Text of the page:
4. How much does it cost to epublish? What parts should you do yourself, and what parts should you hire a professional for?
5. How do you deal with ebook piracy?

The course also includes two screen capture walk-through videos of the entire Amazon and Smashwords publishing process.

All in all, Ms Penn’s course is a thorough and comprehensive introduction to e-book publishing. I highly recommend it to anyone thinking about diving in. You can learn more about the course
at her website. (Links to The Creative Penn are affiliate links).

Have you ever published anything electronically, or are you thinking about taking the leap?

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In Which I Wax Philosophical on Narrative Distance, POV, and Voice

Note: Congratulations to Hektor for winning the signed copy of Bamboo People. I will be contacting you for your information.

A while back, Douglas Morrison was kind enough to interview me on his blog . An excerpt is below, and you can see the entire interview here.

Talk about how the mind interprets Point of View and narrative distance.

We are social animals, so our brains are wired to interact with other people. We are equipped with many tools to figure out what other people are thinking and feeling. Some of these tools include facial expressions, body language, our understanding of the situation, etc. As writers then, our job is to replicate these cues so the reader knows what the characters are thinking and feeling. It's an interesting way to look at the “show don't tell” rule -- you could frame it instead as saying that a writer should use natural emotion cues rather than just telling the reader that little Johnny is sad.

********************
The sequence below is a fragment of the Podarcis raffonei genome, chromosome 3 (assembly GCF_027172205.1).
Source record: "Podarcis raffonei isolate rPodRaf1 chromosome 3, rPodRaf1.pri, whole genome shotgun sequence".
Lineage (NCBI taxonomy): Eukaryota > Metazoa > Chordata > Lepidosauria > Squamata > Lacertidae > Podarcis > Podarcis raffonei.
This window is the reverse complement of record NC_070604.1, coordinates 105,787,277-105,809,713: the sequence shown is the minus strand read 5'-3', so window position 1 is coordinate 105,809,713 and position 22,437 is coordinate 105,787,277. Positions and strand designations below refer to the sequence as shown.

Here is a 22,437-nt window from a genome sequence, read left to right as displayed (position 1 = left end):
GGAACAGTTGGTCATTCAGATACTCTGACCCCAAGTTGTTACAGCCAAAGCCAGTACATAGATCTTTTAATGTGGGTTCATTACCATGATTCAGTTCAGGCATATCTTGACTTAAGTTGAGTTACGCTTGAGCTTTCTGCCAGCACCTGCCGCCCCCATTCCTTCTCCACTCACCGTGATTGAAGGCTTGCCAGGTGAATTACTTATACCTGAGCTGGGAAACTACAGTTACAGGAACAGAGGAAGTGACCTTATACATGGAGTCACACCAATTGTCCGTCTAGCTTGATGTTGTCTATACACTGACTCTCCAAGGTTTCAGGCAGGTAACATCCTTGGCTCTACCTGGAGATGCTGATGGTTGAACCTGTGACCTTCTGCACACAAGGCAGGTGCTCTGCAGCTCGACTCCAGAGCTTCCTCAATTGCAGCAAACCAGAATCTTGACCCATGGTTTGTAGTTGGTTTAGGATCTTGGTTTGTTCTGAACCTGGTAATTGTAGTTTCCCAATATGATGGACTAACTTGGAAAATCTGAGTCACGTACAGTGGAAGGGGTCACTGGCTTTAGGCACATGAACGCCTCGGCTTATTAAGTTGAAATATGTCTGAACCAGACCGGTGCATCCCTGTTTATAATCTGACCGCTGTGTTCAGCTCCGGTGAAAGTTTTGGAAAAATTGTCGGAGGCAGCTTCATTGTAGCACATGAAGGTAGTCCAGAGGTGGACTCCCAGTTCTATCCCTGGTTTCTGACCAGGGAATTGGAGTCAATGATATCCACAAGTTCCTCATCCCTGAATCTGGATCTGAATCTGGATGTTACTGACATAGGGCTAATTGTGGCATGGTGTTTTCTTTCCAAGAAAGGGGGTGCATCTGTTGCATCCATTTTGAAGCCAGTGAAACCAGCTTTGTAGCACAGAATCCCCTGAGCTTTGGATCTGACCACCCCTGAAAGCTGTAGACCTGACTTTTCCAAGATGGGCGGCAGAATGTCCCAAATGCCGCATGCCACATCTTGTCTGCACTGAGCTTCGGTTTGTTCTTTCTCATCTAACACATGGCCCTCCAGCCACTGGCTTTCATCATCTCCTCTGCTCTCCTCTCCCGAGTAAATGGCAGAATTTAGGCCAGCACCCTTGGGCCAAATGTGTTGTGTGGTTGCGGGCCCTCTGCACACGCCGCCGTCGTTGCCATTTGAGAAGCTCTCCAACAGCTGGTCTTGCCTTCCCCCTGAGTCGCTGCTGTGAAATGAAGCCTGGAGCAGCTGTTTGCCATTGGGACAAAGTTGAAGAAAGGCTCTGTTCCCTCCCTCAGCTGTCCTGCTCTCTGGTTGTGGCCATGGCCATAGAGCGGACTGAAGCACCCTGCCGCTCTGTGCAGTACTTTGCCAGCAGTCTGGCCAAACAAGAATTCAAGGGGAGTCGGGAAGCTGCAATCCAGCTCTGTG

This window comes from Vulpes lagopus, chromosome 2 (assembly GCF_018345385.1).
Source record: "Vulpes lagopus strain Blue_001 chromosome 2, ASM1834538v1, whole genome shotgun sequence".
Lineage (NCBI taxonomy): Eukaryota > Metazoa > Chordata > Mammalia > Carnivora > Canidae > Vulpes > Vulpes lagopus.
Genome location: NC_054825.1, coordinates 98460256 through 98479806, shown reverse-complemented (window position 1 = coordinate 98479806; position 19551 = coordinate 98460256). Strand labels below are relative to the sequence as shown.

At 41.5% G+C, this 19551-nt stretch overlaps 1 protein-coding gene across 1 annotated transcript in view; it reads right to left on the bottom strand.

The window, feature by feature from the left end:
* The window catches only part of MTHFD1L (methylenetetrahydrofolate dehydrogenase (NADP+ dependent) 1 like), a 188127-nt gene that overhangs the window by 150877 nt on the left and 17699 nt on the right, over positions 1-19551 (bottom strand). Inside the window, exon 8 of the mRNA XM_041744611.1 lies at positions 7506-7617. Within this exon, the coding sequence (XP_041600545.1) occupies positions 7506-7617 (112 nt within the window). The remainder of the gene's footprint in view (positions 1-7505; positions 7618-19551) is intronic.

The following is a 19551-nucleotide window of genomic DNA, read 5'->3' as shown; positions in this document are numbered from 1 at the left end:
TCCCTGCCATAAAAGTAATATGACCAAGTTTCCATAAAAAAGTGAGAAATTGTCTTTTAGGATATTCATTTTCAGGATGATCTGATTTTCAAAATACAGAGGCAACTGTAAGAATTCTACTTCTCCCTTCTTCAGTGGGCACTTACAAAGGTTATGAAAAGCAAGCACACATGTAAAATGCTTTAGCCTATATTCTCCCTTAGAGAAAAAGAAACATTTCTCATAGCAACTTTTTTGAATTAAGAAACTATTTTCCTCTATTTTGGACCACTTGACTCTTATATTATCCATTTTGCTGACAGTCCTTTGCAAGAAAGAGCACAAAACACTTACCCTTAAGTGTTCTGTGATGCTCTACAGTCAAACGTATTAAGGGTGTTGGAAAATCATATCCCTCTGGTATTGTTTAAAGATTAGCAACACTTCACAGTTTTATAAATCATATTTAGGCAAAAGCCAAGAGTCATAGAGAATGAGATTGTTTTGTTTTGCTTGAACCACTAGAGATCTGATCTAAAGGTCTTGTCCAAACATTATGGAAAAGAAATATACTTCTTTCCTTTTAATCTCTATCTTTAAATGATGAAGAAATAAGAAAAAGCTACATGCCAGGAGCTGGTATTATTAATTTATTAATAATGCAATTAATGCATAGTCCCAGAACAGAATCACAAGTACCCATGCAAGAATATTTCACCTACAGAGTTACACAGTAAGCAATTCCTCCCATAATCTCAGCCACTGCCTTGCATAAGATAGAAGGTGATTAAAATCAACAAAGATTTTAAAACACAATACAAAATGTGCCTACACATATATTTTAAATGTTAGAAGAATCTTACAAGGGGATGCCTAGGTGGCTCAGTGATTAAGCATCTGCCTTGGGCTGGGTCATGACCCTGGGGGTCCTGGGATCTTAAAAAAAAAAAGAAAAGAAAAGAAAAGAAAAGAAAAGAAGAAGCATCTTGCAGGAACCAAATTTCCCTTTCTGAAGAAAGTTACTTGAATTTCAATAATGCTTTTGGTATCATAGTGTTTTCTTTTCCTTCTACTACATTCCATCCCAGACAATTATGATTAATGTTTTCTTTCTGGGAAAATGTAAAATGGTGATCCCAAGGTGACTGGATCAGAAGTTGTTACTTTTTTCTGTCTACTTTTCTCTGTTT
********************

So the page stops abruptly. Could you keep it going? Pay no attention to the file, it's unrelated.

One particularly challenging social task is figuring out what someone else is thinking when it's different from what you are thinking. For example, if someone stole your friend’s lunch while he wasn't looking, you know that the lunch is no longer in his lunch box, but your friend doesn't. Somehow, your brain has to keep those two ideas separate. It seems very easy now, but actually, children have a hard time with this type of task. And as a writer, I sometimes have trouble with more subtle variations on this. For example, if I'm not careful, my main character will start reacting to situations in ways that are more characteristic of my personality than hers.